Understanding Pythonic Truthiness and Noneness

Published on Aug. 14, 2017, 1:04 p.m.

I decided recently to pay for a class from Talk Python. I did this to better my skills in Python and to evaluate Michael Kennedy's Python courses. The subjects for his courses seem really interesting and if they pan out, I feel these could be very useful in getting to see how other Pythonistas code. I also promise to give a good evaluation when I'm done with the course I'm taking now.

I consider myself about intermediate when it comes to my knowledge and experience with Python. I have worked on a number of Python and Django projects but feel like I have much more to learn.

If you're mostly self-taught like I am, one of the areas you find yourself is in the "am I doing this right or not?" zone. I think what's crucial to help with this is to associate with other Python coders whenever possible. The #python and #django channels on freenode.net can help a little bit with that. Python and Django meetups are great for that as well. Another thing that helps is investing your time in learning your programming languages set of idioms.

Something that can help with idioms and writing more Pythonic code is using Pylint. In another post, I mentioned using PyLint to do ananlysis on your code. It is a good way to make sure that the code you're writing will be readable by others.

The course I'm taking at the moment is called "Write Pythonic Code Like a Seasoned Developer". The course goes over some PEP 8 guidelines as far as how you write the code. One of the things I want to relay from the course is writing Pythonic code to evaluate "truthiness."

Here are some guidelines about what evaluates to False:

  • False is False
  • [] Empty lists/arrays are false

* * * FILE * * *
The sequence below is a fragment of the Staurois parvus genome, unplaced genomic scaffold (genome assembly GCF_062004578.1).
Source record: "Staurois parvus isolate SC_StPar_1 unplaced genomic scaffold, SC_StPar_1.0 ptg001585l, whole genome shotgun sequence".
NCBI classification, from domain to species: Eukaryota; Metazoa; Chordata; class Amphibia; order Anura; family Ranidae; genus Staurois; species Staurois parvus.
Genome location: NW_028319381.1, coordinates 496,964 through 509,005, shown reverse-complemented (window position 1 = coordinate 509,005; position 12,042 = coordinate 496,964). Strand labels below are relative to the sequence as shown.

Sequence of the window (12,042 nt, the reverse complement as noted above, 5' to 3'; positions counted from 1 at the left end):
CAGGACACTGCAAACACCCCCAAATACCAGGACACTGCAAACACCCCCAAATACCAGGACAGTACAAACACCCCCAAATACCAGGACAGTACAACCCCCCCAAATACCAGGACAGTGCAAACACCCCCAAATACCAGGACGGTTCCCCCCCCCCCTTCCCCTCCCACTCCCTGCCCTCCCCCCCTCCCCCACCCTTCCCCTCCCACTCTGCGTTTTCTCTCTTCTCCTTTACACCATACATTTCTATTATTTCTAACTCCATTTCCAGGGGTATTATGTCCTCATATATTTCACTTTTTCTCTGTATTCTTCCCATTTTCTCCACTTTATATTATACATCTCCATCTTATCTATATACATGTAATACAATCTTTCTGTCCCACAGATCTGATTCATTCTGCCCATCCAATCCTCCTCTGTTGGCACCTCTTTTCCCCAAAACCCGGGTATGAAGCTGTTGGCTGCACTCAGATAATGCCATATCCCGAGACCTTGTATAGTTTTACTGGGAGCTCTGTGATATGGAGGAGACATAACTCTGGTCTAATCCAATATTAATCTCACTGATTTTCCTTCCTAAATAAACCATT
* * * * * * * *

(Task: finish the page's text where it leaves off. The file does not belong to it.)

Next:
• {} Empty dictionaries are false
  • "" Empty strings are false
  • 0 An int with the value of zero is false
  • 0.0 A float with a value of 0.0 is false
  • None None type is false
  • And ... everything else is true

So, anytime you're using "if ...", the condition must always evaluate to True if you want the statements in if block to execute. For example:

mynum = 5

if mynum:
    print('mynum has a value of any number that is not zero.')

If we want to evaluate as False, we need to do something like this:

if not mynum:
    print('mynum has a value of zero.')

So, we can then do:

my_list = []

if not my_list:
    print('my_list is empty.')

my_dict = {}

if not my_dict:
    print('my_dict is empty.')

something_to_say = ""

if not something_to_say:
    print('I have nothing to add.')

my_flt = 0.0

if not my_flt:
    print('my_flt must have a value of 0.0')

At the very least, if you're ever in doubt about a variable's truthiness, you can always make use of the bool() function.

my_num = 0

=> False

my_num = 100
=> True

We also don't want to confuse False with None. Consider this:

my_num = 0
if my_num is None:
...     print('my_num is None.')

my_list = []
if my_list is None:
...     print('my_list is None.')
my_num = None

if my_num is None:
...     print('my_num is None.')
my_num is None.

my_list = None
if my_list is None:
...     print('my_list is None.')
my_list is None.

Just be aware that also, None and False are not the same thing.

Well, stay tuned. I expect my next post to have to do with the Pythonic handling of "or" evaluations in if statements.

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